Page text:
A partnership is a legally-recognized business entity that is composed of two or more people. Each member of a partnership holds ownership in the business, and as such they are also responsible for the liabilities of the business.
Partnerships are most often created by formal written agreements, but partnerships can also exist on less formal terms. The laws that govern creating a partnership may differ considerably from state to state; as such, it is important to be aware of the laws in your specific state.
Partnerships can be categorized into two different categories: general partnerships, and limited partnerships. In a general partnership, each partner is generally jointly responsible for all of the losses and violations that are associated with the partnership as a whole. Alternatively, in a limited partnership, general partners are still liable for everything associated with the business while limited partners enjoy limited liability.
A limited liability partnership (LLP) is a specific type of business management structure that allows each of the individual partners to be free from the debts and liabilities of all of the other partners. They are also free from certain debts and liabilities associated with the partnership itself. In a legal action that is brought against the partnership as a whole, no single partner is personally liable. This is largely how an LLp differs from a general partnership, in which all partners are liable for all of the partnership’s debts and obligations.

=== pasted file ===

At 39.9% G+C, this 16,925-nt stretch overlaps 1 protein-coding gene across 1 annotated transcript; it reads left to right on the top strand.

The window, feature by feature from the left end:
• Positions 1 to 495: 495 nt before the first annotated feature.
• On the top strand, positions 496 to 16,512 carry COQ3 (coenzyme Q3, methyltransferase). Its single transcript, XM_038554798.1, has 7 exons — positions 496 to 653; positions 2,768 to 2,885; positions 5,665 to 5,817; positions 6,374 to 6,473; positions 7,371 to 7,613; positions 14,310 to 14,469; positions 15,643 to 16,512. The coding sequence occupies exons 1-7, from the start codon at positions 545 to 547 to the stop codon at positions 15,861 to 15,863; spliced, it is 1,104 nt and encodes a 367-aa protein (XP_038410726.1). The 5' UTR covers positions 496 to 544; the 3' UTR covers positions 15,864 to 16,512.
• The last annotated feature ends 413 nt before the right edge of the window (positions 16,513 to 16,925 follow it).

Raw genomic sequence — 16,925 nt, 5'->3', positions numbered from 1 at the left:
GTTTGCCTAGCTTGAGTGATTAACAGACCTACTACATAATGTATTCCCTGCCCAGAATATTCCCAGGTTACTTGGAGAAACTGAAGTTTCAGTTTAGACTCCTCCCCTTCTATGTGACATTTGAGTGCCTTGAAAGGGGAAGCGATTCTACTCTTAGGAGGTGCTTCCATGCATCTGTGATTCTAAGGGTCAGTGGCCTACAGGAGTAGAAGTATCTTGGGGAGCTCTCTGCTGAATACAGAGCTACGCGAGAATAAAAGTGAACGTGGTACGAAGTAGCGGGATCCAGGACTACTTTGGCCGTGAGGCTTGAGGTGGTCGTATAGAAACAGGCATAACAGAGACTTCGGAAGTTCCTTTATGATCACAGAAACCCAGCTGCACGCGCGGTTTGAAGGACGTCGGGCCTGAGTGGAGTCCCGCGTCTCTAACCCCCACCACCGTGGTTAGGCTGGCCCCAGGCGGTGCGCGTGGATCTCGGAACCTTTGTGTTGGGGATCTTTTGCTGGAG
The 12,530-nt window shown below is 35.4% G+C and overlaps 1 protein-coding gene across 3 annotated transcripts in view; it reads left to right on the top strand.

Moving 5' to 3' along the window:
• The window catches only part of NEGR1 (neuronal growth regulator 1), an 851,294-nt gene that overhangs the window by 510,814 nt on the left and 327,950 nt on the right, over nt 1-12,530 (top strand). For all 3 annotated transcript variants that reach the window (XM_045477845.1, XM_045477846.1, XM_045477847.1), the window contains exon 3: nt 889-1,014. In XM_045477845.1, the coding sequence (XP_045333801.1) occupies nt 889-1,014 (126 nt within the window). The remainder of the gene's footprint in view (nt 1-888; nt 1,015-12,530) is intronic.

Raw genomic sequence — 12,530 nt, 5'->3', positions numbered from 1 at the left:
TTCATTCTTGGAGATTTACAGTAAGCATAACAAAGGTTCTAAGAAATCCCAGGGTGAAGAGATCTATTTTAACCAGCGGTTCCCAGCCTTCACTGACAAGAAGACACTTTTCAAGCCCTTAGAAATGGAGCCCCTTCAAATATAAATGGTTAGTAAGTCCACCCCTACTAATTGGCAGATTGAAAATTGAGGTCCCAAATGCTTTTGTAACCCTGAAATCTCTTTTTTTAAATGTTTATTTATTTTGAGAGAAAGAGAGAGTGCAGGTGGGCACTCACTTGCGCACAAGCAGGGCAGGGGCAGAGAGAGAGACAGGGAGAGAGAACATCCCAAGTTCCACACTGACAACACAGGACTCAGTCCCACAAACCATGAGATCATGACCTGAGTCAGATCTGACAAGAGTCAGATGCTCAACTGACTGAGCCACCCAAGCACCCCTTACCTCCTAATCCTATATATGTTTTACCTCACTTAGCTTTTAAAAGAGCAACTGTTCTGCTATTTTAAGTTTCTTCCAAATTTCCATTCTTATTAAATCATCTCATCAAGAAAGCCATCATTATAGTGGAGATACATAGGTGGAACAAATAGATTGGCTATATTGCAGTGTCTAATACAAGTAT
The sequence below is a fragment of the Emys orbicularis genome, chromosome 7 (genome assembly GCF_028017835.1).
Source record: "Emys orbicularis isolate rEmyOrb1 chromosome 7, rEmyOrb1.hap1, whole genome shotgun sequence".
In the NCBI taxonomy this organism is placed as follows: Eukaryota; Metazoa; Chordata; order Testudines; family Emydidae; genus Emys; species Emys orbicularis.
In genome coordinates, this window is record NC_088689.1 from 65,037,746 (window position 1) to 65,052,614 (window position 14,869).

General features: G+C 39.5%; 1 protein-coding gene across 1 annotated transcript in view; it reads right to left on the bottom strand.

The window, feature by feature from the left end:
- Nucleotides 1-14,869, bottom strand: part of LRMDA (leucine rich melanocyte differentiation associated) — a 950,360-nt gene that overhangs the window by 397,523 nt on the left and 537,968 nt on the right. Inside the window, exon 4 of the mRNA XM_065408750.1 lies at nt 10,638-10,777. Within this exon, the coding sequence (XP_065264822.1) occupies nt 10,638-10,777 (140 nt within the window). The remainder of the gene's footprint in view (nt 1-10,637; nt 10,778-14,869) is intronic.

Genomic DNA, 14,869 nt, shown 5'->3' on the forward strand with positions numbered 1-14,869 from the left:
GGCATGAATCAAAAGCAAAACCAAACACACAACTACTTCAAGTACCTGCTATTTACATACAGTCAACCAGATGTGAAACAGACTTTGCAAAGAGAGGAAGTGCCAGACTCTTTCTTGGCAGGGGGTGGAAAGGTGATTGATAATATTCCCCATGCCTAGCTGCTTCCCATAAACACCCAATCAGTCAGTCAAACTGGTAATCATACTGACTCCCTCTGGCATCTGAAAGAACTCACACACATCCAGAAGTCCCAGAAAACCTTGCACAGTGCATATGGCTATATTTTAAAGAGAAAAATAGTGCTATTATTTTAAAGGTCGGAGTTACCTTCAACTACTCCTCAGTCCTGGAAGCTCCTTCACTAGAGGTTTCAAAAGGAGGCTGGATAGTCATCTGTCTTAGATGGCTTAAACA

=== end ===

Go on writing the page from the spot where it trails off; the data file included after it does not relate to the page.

A limited liability partnership is similar to a general partnership in that all partners can actively participate in the management of the business. Additionally, all losses and gains resulting from the business are passed through to the partners according to their partnership agreement.
While the partners in an LLP are not held liable for their co-partners’ acts of negligence and/or misconduct, they are held personally liable for their own negligent acts. What this means is that the partners are only shielded from individual liability when the wrongful behavior was committed by the partnership itself, which exists as a separate legal entity from its constituent members. This is true if the wrongful behavior was on the part of the other partners.
It is important to note that in California, New York, Oregon, and Nevada, only those who are licensed to practice public accounting, law, or architecture can structure their business as an LLP.
How Do I Form An LLP In Ohio?
To reiterate, state laws may vary considerably in terms of how to form a limited liability partnership. In the state of Ohio, the requirements to form an LLP include the following: